But, the problem is actually worse. While the air can hold 7% more water per degree C temperature rise, the actually precipitation events (rain, snow, and hail) are the result of converging and mixing air masses – rainstorms pull moisture from adjacent areas and concentrate it. Based on actual observations, this results in an increase of about 14% higher rainfall rate for extreme rain events, per degree C rise in temperature. And it gets worse still… the effect of global warming is to move and distort what are called “zonal winds” around on the globe, thereby changing all the settings, so to speak, on the weather that constitutes your local “normal” climate.

The expected results of global warming are an expansion of desert zones and increasingly intense rainfall at high latitudes, for example in Northern Europe, Canada, Siberia, and Alaska. At the same time, the rain will come less often in more temperate zones, like most of Europe, the USA, most of Asia, and large parts of south America, like Brazil.

The moisture content of the soil is highly dependant on the nature of the rainfall it receives, not just the total amount. If you have ever had instructions on watering plants, you’ll know that slow steady watering is best. Brief, infrequent, and intense watering tends to cause flooding while not satisfying the water needs of the plants. In fact, it tends to erode the soil, further reducing the soil’s capacity to store moisture in the future.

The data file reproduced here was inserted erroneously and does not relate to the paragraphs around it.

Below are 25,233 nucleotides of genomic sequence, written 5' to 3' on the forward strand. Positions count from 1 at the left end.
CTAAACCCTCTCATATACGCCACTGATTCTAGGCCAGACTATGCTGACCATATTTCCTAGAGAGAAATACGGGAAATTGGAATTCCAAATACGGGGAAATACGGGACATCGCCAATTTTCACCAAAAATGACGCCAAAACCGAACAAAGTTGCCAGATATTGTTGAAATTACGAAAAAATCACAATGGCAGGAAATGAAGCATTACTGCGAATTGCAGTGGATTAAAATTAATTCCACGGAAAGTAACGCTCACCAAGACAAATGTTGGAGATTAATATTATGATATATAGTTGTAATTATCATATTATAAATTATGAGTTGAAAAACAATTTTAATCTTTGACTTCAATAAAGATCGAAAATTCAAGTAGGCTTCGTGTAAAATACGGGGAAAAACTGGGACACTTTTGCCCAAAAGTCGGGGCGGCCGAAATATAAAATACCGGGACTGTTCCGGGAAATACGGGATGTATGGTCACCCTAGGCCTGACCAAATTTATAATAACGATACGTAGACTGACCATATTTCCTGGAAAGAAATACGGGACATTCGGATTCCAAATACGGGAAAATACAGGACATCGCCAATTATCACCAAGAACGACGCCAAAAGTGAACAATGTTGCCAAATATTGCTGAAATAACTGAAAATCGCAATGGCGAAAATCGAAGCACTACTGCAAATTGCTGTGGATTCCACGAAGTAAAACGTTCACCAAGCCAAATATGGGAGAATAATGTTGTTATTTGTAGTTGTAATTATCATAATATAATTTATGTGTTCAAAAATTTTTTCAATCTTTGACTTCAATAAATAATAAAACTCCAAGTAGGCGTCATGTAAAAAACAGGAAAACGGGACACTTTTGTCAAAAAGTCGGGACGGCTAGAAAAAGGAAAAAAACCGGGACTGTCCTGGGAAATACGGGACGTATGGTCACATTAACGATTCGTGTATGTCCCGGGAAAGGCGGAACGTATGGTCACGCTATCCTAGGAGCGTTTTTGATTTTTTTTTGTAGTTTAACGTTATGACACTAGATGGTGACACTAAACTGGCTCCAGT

As the US National Oceanic and Atmospheric Administration has recently reported: for the US, “heavy downpours have increased in frequency and intensity during the last 50 years. Models predict that downpours will become still more more frequent and intense as greenhouse gas emissions and the planet’s temperature continue to rise.

The map [below] shows predicted changes in the annual number of days of extreme rainfall (defined as rainfall totals in excess of the historic 98th percentile) across the United States by 2041-2070 as compared to 1971-2000 if greenhouse gases continue to increase at a high rate (A2 scenario). By mid-century, some places could experience two or more additional days per year on which the rainfall totals exceed the heaviest rains historically experienced in the area.”